Should a student at Durham University decide to found an enterprise, they are limited to £500 in funding for their venture through the KickStart Fund. This support pales in comparison to other universities such as Newcastle University who offer START UP Founderships of £7,500, Oxford University which offers between £15,000 and £25,000  for student start-ups and Cambridge University which can offer between £20,000 and £1,000,000 in startup funding. (Additional figures are provided below).

Speaking to Durham University students on the topic there was a consistent malcontent with the university and the support they offer. One student disclosed that they had received more support from other students and student-led societies than from the enterprise centre and the university itself.

Another student pointed out that the lack of a workspace to grow their business greatly prohibited them from achieving their goals.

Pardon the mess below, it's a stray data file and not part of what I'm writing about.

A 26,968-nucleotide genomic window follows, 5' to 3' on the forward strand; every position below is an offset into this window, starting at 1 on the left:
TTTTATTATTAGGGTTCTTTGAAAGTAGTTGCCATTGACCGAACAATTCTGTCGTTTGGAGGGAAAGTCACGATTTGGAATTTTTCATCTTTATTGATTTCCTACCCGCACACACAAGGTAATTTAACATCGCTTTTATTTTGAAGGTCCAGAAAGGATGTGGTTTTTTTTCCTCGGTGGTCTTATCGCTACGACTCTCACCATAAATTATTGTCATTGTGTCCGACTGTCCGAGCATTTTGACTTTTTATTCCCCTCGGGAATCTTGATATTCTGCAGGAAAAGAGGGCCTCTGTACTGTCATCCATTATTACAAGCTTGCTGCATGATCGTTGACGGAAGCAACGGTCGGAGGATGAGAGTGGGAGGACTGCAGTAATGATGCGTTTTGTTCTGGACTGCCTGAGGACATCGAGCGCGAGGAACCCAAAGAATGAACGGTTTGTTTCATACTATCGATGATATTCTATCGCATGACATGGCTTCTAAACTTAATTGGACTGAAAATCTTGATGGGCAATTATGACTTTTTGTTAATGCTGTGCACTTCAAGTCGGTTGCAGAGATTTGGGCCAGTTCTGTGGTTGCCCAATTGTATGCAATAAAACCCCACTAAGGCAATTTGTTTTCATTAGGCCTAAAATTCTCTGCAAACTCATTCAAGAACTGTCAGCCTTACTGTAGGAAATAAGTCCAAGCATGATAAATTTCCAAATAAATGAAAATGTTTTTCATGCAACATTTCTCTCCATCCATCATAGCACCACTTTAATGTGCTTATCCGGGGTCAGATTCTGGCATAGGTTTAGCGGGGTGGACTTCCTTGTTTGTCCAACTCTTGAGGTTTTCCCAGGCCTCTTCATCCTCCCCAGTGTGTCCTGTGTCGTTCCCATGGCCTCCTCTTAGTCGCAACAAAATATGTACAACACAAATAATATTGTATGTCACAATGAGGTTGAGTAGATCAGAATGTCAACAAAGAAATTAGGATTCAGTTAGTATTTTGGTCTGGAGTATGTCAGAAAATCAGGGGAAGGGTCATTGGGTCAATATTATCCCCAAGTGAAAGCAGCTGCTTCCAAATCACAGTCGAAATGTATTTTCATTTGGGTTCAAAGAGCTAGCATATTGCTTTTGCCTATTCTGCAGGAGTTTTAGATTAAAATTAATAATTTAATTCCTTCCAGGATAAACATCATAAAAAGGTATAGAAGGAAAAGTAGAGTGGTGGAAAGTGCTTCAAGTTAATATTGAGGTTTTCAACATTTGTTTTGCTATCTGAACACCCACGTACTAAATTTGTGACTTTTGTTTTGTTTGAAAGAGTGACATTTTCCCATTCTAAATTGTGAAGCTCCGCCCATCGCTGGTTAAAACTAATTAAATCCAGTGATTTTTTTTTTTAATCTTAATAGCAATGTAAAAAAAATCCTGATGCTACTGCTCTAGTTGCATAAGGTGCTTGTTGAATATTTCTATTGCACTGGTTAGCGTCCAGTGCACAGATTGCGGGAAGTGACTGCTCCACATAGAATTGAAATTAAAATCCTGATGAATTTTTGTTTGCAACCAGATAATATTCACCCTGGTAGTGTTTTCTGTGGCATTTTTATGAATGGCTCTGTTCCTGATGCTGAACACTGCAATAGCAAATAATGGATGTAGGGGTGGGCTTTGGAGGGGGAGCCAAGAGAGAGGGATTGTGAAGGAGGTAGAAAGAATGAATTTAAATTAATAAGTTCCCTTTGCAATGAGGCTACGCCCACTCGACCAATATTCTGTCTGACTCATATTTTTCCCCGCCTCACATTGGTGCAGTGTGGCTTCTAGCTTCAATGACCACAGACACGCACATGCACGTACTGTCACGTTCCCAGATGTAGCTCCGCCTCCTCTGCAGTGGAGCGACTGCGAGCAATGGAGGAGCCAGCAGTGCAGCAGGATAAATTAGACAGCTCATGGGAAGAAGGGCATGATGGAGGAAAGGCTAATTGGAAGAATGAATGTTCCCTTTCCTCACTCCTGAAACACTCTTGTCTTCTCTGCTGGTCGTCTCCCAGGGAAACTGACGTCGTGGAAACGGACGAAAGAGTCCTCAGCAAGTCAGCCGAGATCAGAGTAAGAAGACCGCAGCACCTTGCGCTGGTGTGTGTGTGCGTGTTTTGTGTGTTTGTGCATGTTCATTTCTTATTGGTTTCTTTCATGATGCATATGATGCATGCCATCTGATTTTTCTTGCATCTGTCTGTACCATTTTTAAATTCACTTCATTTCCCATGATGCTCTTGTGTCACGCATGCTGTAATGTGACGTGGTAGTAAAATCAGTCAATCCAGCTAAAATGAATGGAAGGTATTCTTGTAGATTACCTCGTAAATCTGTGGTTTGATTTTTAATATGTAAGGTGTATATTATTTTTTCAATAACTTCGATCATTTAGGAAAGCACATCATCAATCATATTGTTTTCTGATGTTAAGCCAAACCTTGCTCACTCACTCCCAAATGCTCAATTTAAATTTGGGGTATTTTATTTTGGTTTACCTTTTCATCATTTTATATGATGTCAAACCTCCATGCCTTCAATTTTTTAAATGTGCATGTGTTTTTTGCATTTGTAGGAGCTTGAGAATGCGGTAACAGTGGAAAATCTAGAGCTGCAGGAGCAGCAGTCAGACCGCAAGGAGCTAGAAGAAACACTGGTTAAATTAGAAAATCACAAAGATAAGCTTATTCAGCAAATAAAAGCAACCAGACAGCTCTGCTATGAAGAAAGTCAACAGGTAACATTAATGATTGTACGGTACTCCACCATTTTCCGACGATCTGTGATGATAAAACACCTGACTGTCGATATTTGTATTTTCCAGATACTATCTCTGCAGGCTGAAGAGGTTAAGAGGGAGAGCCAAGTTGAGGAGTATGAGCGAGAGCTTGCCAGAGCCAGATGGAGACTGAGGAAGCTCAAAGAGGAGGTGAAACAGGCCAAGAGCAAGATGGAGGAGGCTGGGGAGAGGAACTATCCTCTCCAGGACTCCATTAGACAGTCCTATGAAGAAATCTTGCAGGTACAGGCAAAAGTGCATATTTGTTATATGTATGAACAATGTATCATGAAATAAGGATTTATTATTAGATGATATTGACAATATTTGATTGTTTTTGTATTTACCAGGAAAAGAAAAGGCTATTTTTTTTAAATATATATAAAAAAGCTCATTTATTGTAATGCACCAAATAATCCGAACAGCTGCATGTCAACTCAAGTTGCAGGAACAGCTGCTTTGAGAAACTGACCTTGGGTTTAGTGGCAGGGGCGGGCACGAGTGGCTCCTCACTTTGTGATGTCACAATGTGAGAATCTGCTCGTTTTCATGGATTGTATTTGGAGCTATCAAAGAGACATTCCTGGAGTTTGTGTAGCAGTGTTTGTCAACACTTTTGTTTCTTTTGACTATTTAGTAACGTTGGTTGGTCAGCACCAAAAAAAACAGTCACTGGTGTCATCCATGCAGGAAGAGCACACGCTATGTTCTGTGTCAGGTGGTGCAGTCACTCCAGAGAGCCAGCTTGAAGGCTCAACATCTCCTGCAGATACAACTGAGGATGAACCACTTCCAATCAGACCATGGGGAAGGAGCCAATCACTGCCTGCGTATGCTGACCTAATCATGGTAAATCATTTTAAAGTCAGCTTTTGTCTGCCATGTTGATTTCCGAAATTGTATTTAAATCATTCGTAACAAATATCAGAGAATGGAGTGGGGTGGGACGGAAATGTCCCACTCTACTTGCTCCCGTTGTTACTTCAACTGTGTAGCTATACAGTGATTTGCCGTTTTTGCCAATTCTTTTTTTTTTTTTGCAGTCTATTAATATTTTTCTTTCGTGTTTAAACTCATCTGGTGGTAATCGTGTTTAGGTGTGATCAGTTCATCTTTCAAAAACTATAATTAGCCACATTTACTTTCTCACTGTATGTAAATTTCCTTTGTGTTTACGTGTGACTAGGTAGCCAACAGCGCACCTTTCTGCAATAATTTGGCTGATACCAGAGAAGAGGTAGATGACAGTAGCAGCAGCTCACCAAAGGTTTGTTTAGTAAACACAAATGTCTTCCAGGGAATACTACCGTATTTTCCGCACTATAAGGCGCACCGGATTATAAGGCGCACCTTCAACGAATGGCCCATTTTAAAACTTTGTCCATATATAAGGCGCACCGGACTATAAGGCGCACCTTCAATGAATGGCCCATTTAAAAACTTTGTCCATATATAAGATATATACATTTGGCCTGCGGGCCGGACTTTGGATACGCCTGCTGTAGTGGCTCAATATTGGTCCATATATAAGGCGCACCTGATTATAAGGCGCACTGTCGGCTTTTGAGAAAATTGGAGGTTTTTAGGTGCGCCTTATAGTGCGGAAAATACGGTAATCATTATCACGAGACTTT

Finally, we heard from a student at Durham University who was receiving funding and support from Teesside University because Durham had been unable to adequately support them. Many more students we spoke to asked not to have their comments included for fear of potential backlash from the university.

Inefficiency is our nemesis here at Ichor. Our company does not accept that our society should be content with wasting our limited resources. A university which cannot harness the knowledge of its students, promote their work and support their enterprises has failed us all.

Human capital is a valuable asset to all of society and it should be valued and nurtured by academic institutions. The role of a university is not to increase its profits or impress its donors but instead to build its students into valuable members of society who can innovate, produce and grow. It is clear that Durham University is failing in its task.

University Ranking Funding Details